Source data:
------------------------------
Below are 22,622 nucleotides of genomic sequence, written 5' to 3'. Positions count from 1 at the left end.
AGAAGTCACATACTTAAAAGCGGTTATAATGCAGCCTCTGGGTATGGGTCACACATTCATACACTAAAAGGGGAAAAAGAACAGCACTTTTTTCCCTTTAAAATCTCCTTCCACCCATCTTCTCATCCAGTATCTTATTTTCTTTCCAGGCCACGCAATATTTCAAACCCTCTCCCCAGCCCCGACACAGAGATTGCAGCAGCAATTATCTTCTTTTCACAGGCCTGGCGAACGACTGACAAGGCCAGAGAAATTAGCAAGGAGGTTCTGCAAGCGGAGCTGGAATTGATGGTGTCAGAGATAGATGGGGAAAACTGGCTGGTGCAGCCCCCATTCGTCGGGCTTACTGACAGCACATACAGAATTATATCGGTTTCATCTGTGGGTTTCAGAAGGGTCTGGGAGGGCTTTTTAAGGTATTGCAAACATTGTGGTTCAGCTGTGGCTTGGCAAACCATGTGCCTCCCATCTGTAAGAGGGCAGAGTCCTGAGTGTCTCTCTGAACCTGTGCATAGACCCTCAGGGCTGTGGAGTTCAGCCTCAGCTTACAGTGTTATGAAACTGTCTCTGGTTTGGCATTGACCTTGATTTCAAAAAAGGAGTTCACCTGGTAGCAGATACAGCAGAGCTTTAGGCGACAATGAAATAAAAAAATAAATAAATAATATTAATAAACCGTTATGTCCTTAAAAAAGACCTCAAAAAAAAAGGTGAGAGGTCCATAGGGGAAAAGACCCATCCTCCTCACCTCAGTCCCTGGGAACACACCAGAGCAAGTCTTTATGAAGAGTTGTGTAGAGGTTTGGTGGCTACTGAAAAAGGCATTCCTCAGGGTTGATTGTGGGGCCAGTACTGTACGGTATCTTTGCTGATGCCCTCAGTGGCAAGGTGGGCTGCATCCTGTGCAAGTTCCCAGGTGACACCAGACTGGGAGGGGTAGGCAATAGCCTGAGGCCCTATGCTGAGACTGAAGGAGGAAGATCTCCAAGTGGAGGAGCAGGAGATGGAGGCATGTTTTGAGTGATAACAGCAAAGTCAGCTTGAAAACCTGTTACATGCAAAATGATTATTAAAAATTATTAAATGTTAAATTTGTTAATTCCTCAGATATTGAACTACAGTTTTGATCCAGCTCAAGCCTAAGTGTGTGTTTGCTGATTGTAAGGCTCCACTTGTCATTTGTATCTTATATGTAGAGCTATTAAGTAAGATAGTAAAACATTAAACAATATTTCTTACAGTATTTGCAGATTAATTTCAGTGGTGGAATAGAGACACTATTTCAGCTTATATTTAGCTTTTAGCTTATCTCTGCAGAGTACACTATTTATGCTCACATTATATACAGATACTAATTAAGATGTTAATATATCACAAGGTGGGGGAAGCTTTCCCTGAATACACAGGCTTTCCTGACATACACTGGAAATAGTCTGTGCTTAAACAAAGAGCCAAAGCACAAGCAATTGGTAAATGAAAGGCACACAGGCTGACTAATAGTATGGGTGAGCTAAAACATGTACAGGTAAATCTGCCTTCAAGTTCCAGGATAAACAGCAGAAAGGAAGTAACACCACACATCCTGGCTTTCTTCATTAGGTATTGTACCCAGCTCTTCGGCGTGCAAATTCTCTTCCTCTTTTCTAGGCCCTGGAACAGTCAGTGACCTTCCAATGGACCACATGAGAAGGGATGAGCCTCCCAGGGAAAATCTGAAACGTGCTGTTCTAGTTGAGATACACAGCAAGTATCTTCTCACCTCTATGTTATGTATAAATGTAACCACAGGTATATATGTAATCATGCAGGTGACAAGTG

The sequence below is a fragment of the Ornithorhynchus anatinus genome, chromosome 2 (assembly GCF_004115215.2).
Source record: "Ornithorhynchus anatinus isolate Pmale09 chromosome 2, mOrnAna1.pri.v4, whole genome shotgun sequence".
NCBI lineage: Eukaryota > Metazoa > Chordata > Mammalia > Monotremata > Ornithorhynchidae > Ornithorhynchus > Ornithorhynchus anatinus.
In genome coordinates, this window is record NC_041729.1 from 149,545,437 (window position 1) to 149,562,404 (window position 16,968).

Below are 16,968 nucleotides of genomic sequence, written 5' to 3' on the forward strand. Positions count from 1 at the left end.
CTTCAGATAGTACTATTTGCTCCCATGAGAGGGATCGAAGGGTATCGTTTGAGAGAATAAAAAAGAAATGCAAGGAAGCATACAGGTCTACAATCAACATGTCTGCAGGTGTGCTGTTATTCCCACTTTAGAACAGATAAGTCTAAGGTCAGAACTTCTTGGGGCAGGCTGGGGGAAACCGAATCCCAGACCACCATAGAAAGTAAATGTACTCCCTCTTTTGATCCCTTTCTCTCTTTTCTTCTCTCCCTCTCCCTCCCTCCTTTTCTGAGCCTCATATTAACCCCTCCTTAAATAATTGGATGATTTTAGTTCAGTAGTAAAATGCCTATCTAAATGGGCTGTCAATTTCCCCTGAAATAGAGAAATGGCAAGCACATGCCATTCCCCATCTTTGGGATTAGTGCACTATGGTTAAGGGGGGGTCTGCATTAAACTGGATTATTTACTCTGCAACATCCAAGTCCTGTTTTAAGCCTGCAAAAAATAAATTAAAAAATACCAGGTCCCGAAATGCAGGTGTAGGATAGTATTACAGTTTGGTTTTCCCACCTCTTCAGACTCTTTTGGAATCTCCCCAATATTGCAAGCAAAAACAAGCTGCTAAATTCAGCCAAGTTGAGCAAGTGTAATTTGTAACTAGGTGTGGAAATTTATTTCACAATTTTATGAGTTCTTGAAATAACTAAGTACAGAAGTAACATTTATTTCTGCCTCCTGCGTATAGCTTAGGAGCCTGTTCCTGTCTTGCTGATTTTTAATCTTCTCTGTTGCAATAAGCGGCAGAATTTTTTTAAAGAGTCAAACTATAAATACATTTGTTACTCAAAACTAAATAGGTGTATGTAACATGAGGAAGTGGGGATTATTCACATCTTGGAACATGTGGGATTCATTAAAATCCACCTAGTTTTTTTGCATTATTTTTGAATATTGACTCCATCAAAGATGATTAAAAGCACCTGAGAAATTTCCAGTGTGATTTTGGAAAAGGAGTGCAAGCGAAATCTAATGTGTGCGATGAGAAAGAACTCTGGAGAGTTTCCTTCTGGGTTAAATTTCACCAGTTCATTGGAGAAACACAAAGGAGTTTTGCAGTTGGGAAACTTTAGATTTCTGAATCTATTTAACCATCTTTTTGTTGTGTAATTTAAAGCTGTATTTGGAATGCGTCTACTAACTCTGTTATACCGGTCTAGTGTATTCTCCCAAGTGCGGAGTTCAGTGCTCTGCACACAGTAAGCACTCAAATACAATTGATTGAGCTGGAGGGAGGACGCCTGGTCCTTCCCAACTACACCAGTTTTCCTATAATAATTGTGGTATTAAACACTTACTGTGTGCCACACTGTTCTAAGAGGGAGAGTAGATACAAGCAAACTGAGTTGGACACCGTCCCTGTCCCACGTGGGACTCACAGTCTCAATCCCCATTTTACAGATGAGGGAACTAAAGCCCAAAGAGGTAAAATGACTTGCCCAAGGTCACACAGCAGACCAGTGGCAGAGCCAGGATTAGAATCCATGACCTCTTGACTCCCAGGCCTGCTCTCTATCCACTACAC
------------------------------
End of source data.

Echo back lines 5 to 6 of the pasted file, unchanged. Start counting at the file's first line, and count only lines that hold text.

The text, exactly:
NCBI lineage: Eukaryota > Metazoa > Chordata > Mammalia > Monotremata > Ornithorhynchidae > Ornithorhynchus > Ornithorhynchus anatinus.
In genome coordinates, this window is record NC_041729.1 from 149,545,437 (window position 1) to 149,562,404 (window position 16,968).